but the bot won’t know what to do with the URL it just retrieved. We have to tell it to download whatever that hyperlink is pointing towards.
There is an Action present in the Browser Action Package which will help you with that. This could also be a certification exam question…or maybe it isn’t.
Can you guess what it is?
Go through the Browser Action Package and see if you can figure it out.
Browser: Download File Action
With this, we are in a better position to make decisions and purchase a bowl that will suit Goldilocks taste, in so far as the bowl is concerned.
Don’t expect RPA to cook the porridge as well.
Will this Work for CAPTCHA?
Let’s see what Google-san has to say about that.
There are legal issue with automating CAPTCHAs.
Don’t believe me?
Why would they put a CAPTCHA there in the first place? Its done to prevent spam, which is usually performed by bots developed by trolls. Its these darn trolls that are giving bots a bad name.
Simply put, if a bot can’t spam, it can’t automate either.
You are better off leaving it alone, and even if you manage to retrieve the CAPTCHA URL, the Browser: Download Action will have a hard time downloading it.
CAPTCHAs are mostly base64 encrypted. Yes, I butchered that last bit because I don’t know what its actual name is or what the heck it even means, but the point remains, that you can’t use the steps above to retrieve the CAPTCHA text.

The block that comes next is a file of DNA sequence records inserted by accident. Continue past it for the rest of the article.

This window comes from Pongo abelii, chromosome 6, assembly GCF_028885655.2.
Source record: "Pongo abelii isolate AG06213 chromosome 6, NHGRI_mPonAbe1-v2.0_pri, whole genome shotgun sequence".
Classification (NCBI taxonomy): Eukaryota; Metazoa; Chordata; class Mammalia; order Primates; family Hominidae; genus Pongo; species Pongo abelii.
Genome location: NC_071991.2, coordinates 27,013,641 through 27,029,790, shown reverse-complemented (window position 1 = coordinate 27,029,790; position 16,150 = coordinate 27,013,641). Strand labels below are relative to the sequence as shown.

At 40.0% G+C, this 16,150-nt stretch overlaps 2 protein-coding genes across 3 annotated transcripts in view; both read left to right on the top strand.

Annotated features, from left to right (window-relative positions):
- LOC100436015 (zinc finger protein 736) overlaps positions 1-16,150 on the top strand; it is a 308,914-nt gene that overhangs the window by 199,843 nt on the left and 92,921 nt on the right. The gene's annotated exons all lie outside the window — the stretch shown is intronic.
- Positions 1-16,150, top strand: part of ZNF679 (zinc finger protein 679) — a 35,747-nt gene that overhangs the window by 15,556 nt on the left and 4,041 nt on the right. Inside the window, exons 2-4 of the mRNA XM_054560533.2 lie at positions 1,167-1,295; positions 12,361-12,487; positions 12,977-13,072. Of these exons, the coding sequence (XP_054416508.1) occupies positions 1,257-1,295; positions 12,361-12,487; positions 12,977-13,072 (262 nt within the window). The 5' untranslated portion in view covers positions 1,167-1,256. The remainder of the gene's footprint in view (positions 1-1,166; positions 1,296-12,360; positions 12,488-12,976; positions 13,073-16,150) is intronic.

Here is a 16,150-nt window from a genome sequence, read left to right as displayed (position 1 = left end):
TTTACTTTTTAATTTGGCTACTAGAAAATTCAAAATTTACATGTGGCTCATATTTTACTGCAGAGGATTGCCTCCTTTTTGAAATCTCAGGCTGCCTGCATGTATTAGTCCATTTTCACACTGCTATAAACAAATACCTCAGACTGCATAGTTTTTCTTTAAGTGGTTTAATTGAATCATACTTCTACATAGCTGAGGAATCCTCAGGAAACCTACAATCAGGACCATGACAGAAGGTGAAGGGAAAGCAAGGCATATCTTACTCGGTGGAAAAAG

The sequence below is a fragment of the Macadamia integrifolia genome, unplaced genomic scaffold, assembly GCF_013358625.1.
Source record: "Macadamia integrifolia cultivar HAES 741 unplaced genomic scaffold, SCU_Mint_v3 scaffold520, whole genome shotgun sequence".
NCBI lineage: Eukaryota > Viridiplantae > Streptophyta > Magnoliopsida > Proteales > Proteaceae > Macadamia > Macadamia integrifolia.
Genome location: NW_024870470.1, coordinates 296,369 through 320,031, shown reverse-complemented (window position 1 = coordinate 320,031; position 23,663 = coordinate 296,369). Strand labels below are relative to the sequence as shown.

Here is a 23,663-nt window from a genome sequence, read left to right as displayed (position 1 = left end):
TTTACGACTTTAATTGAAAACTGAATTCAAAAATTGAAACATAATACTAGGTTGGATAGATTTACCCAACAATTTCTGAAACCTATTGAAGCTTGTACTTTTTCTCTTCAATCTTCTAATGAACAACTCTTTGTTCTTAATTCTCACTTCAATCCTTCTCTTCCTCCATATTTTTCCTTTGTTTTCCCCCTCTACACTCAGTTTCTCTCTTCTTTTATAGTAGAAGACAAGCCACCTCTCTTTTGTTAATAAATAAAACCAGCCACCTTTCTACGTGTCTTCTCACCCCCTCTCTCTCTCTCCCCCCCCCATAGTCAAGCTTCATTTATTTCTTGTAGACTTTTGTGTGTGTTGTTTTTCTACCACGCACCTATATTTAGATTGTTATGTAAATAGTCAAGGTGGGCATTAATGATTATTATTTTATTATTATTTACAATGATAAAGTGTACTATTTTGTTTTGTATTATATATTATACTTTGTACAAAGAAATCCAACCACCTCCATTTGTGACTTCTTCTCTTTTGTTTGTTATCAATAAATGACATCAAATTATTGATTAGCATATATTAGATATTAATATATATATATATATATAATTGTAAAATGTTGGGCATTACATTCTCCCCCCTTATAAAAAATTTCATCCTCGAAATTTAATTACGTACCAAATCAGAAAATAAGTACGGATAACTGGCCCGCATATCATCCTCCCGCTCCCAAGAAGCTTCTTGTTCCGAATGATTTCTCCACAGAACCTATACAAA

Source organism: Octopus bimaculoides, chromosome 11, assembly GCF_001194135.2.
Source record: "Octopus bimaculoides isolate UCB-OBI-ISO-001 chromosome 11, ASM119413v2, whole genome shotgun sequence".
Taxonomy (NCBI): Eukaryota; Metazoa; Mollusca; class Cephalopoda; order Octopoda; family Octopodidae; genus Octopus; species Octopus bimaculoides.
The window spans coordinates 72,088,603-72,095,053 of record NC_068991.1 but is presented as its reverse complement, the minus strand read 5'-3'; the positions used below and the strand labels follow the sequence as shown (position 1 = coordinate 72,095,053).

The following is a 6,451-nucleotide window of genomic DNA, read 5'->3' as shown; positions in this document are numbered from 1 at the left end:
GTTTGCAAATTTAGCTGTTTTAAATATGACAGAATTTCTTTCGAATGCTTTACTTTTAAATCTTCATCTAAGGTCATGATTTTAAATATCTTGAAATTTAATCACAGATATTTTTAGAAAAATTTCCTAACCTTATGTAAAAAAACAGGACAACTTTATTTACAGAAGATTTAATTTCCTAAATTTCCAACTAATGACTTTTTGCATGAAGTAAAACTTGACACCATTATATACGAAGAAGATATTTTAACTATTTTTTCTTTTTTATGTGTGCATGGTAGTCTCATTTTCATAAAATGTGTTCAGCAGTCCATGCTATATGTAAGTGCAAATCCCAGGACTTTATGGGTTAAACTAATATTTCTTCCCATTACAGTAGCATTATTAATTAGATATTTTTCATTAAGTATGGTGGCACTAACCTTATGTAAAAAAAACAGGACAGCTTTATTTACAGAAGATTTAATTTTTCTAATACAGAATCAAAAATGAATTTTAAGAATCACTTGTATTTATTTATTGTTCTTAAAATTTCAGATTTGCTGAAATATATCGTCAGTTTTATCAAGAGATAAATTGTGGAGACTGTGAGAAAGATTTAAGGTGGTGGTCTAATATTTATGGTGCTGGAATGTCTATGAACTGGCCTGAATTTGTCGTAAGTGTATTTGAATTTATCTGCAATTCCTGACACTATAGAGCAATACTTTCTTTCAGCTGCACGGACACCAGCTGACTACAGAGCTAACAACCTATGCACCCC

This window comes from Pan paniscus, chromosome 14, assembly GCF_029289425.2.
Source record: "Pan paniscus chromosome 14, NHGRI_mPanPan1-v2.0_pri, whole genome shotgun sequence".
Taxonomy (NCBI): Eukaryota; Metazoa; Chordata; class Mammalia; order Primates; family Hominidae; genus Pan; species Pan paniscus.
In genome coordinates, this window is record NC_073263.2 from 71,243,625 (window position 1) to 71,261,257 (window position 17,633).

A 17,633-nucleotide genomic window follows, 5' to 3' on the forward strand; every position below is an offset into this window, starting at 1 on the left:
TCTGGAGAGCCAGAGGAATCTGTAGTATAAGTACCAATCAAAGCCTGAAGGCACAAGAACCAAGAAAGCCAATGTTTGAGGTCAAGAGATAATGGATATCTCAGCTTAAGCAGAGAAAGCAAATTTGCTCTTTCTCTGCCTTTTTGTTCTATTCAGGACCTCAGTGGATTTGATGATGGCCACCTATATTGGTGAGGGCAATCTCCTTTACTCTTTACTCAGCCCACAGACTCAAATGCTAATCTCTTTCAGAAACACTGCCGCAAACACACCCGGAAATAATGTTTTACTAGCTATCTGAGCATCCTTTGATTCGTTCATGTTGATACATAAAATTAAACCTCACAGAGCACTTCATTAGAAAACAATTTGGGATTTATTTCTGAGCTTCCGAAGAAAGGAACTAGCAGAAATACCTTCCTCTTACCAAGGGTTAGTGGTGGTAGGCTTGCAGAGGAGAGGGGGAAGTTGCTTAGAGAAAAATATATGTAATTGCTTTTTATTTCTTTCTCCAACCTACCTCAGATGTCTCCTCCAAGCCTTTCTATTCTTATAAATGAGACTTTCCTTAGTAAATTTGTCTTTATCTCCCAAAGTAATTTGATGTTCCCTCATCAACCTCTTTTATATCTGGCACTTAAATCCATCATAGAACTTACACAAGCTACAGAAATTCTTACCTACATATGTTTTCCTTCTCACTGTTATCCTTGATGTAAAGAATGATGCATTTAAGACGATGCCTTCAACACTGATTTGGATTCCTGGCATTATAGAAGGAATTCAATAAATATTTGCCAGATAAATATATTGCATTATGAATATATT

What about OCR?
OCR works, but not always.
The slashes you see in CAPTCHAs prevent our OCR from extracting the right text.
You can’t develop a solution that kinda works and expect it to work without kinda failing every now and then.
Either you can request the client to purchase an attended license instead, and propose a solution that meets their demands, or you could develop a bot to continue processing until it detects a CAPTCHA, and then draft a mail to notify the end user that it requires his/her assistance to proceed.
I bet there are better ways to handle situations like this, and what I have detailed above are the workarounds I had suggested and implemented in my projects.
I hope this has given you an idea of how the Capture Action works, and how you can utilize its capabilities to the fullest.
I bet there are more ways in which the Capture Action can be utilized, I generally stick with the DOMXpath since that is what I am comfortable with.
Maybe you can discover something unique and share it with the rest of us.